Shipwrecks on the south west coast of the Isle of Wight


Sirenia
Came to grief: 9th March 1888 at/near Atherfield Ledge
Captain MacIntyre
Cargo: wheat
Crew of 25
Carrying 5 passengers
Lifeboats present:
Worcester CadetWilliam Slaney Lewis
Coxswain:
Moses MuntJohn Hayter

Sirenia under the command of Captain MacIntyre, out of San Francisco, via Cape Horn bound for Dunkirk with 25 crew as well as the Captain, his wife, their 3 children and their woman servant.
The Sirenia was a three masted, full rigged ship with a strong iron and steel hull, weight 1,588 tons.

On the afternoon of March 9th 1888 she ran aground under full sail in a dense fog and surprisingly heavy sea, for there was no wind.

The alarm was raised by Harry Cotton who was walking along the shore. Harry was the son of Rufus Cotton, who immediately alerted the rest of the Brighstone Lifeboat crew.
The Worcester Cadet, Coxswain Moses Munt, launched soon after 4pm into a heavy sea, but still no wind. After an hour of being soaked by large, icy swells, the children and the two women were taken to shore, safely beached at 6.30pm. Munt agreed with MacIntyre to return for the crew at low tide, it being very dangerous to land a full boat at high tide in such a swell.

Six miles away, at Brook, the William Slaney Lewis was pulled out, but the Coxswain, John Hayter, decided it was too dangerous to launch from the bottom of the chine. The carriage was wheeled out on to the Military Road and pulled to Brighstone. They launched from Grange Chine, but were immediately capsized, breaking oars and injuring two men. It took an hour to get the boat back on the carriage. It was then hauled to Chilton Chine, manhandled down to the sea and successfully launched.

Back at Atherfield the wind was getting up and the swells continued. Munt decided there was no time to lose and launched at low water, just after midnight. The Worcester Cadet reached the Sirenia, sometimes level with the rail, sometimes twenty feet below. Thirteen men were ready to be taken off, and all eventually managed to jump in or slide down ropes. Just when the lifeboat cast off, a huge wave, bigger than any before, lifted its bow almost to the vertical. Men fell towards the stern, crashing on to Munt. That wave having passed, the boat was broadside to the next, which capsized it, throwing men into the water. 22 of the 26 men scrambled back on board after the lifeboat righted but both Moses Munt and Thomas Cotton (2nd Cox) along with one of the Sirenia crew were missing. A second Sirenia crewman, Leonard Procter Dozier, was found entangled in the ropes when the lifeboat righted itself, but he was dead.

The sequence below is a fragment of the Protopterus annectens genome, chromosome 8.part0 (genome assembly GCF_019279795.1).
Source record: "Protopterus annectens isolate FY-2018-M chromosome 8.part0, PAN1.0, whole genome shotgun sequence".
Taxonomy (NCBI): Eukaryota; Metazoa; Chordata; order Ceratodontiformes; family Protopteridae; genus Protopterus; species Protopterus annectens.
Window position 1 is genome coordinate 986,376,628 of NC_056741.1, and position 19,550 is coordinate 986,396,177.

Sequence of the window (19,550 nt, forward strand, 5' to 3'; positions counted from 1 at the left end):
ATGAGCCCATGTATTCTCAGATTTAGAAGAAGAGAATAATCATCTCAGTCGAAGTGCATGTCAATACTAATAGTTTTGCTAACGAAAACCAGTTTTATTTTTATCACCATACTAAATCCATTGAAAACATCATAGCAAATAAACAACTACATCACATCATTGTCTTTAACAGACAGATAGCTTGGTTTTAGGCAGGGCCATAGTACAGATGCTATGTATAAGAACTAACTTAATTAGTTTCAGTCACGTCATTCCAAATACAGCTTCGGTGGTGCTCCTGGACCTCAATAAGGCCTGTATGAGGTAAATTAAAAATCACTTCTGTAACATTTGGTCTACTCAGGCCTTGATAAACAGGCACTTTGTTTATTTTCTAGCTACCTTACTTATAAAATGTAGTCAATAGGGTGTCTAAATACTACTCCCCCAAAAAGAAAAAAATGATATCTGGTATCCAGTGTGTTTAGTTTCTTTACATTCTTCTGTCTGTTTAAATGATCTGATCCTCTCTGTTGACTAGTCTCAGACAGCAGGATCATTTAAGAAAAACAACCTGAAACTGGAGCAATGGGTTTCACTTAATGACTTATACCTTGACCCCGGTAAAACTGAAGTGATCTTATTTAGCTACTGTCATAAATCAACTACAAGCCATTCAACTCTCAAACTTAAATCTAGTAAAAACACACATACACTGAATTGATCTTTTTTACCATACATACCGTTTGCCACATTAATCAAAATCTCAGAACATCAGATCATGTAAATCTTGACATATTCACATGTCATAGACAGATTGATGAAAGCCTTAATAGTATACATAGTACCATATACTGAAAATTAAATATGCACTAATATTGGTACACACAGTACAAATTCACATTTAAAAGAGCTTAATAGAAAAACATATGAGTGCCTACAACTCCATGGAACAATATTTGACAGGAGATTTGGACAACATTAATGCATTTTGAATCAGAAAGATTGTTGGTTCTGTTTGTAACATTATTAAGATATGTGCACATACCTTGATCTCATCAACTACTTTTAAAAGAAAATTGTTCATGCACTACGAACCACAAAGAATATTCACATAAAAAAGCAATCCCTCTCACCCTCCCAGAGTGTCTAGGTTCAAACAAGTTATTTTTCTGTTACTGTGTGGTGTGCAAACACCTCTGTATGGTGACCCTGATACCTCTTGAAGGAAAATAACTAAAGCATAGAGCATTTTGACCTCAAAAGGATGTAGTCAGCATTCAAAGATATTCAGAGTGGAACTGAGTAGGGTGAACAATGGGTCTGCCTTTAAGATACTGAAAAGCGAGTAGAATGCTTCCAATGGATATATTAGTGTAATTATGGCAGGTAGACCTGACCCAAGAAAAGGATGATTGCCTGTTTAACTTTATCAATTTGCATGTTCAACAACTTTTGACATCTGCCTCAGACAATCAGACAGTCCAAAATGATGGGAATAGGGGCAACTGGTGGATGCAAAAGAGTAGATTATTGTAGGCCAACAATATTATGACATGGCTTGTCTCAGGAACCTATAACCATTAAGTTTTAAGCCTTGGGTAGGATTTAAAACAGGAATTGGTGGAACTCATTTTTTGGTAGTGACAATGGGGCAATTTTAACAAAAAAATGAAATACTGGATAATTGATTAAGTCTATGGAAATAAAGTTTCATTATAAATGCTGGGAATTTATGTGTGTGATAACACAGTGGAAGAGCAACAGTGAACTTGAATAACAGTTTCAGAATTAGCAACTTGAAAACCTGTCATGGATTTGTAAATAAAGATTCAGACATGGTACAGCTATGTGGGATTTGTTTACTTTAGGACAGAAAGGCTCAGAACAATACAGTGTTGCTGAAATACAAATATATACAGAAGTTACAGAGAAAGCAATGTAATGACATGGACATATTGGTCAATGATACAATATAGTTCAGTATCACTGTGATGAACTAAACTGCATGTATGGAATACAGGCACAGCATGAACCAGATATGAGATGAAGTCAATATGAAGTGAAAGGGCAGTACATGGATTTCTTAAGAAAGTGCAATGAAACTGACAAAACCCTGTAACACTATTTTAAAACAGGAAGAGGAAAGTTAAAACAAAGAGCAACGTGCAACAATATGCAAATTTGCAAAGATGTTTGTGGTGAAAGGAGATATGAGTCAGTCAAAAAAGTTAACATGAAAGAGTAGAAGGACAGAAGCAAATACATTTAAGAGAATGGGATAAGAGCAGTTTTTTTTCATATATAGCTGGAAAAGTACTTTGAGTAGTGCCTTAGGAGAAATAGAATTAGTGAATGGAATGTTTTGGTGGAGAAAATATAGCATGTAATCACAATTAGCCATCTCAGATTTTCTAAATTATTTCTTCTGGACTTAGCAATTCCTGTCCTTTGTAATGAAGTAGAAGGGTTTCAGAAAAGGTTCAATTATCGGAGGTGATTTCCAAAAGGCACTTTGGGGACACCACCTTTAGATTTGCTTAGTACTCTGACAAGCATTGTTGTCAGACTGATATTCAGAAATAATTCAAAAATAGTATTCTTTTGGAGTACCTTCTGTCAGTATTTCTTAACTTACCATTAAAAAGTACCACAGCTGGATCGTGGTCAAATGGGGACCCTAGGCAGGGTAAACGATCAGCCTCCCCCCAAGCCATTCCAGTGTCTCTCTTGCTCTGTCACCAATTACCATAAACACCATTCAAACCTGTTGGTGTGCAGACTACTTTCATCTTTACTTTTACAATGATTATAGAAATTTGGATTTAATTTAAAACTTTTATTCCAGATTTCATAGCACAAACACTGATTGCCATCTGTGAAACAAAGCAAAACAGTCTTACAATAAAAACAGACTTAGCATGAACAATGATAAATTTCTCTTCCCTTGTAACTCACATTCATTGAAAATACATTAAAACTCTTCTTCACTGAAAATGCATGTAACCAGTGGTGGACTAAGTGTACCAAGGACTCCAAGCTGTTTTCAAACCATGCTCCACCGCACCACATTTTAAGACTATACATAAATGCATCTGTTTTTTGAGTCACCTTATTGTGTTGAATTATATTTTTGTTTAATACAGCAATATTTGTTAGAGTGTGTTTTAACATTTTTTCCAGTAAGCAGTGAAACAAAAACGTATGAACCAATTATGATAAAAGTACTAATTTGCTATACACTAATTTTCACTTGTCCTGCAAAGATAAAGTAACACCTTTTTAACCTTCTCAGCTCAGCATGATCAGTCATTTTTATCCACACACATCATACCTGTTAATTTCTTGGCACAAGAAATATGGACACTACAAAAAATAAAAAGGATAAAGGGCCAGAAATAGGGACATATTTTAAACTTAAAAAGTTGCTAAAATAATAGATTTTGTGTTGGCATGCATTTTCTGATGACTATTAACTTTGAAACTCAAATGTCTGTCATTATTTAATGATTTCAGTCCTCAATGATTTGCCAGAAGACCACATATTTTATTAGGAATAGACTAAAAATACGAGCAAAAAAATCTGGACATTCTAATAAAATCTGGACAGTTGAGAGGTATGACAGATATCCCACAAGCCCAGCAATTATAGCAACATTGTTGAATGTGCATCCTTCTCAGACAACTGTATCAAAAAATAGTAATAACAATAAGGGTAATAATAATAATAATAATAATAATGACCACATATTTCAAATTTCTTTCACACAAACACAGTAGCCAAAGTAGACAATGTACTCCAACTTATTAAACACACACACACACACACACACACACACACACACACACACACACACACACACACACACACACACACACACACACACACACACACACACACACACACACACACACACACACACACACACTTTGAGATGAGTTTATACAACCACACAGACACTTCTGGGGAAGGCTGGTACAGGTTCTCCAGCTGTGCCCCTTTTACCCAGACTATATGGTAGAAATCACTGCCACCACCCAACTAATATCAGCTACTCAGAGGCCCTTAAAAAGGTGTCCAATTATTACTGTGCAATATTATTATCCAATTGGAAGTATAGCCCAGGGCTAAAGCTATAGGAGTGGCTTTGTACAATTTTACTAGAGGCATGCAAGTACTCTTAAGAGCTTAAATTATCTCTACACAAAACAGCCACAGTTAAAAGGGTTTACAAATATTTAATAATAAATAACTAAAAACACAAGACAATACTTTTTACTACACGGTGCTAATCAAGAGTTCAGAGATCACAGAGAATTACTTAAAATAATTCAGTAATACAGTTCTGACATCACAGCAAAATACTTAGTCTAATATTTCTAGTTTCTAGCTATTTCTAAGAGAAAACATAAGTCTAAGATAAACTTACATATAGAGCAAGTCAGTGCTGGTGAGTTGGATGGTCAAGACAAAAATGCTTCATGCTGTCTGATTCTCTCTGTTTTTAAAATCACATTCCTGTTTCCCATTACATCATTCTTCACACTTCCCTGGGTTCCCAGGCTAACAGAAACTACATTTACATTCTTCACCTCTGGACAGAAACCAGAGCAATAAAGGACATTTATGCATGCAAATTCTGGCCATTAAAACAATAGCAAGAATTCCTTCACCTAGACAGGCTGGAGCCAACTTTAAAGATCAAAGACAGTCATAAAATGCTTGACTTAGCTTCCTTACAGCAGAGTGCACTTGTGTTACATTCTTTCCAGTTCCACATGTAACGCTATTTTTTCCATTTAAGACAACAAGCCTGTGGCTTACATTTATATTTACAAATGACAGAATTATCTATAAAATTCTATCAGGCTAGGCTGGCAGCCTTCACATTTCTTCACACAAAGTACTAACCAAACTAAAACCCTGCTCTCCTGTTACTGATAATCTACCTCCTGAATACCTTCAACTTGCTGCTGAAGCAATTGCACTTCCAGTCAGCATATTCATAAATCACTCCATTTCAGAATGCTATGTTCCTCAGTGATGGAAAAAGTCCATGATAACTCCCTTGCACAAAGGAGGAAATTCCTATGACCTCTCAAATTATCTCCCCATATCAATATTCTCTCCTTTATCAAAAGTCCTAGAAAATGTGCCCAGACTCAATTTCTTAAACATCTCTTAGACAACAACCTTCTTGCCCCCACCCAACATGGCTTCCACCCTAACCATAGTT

The William Slaney Lewis was 300 yards from the Sirenia when she too was struck by a monstrous wave which carried the 2nd Coxswain Reuben Cooper and the two Jacobs brothers, Ben and Phil, into the sea. The Jacobs brothers were hanging on to ropes and were soon hauled back on board but Reuben Cooper could not be found. The search was eventually abandoned and with an exhausted crew, the Coxswain was obliged to drop anchor and wait for dawn.
The weather had not improved. After a long fruitless struggle, Hayter was forced to give up his attempt. He set sail and headed back to Brook. The William Slaney Lewis had been out for fifteen hours.

Only three of the Worcester Cadet crew were capable of making a third trip out to the Sirenia. Their officers were dead so Rufus Cotton was chosen as Coxswain. The other two were David Cotton and Frank Salter who was just 19. Among the new crew was Edmund Attrill, the Coxswain of the Bembridge boat, who had walked 15 miles across the Island to assist. Two others came from Sandown and one from Ventnor. Walter White, later Atherfield Coxswain, Fred Bastiani, a notorious local smuggler, John Cotton, Percy Wheeler and Charles Orchard made up the rest of the crew.
She launched at noon and successfully returned to the beach with the remaining crew two hours later.

The bodies of Moses Munt and the Sirenia crewman were washed ashore that evening, but the body of Tom Cotton was not found until a few days later, being washed up at the foot of Blackgang Chine.
Gravestones marking Moses Munt, Leonard Dozier and Thomas Cotton can still be seen in Brighstone Churchyard.

The Royal National Lifeboat Institution held its customary enquiry and analysed the decisions of the two Coxswains. Both Hayter and Monk were exonerated.
John Hayter, Rufus Cotton, David Cotton and Frank Salter received silver medals for their part in the rescue.
A new station was set up at Atherfield just over two years later and the lifeboat, the first Catherine Swift, came into service on 27th October 1890. (see 1892 Eider).

Fatalities: 5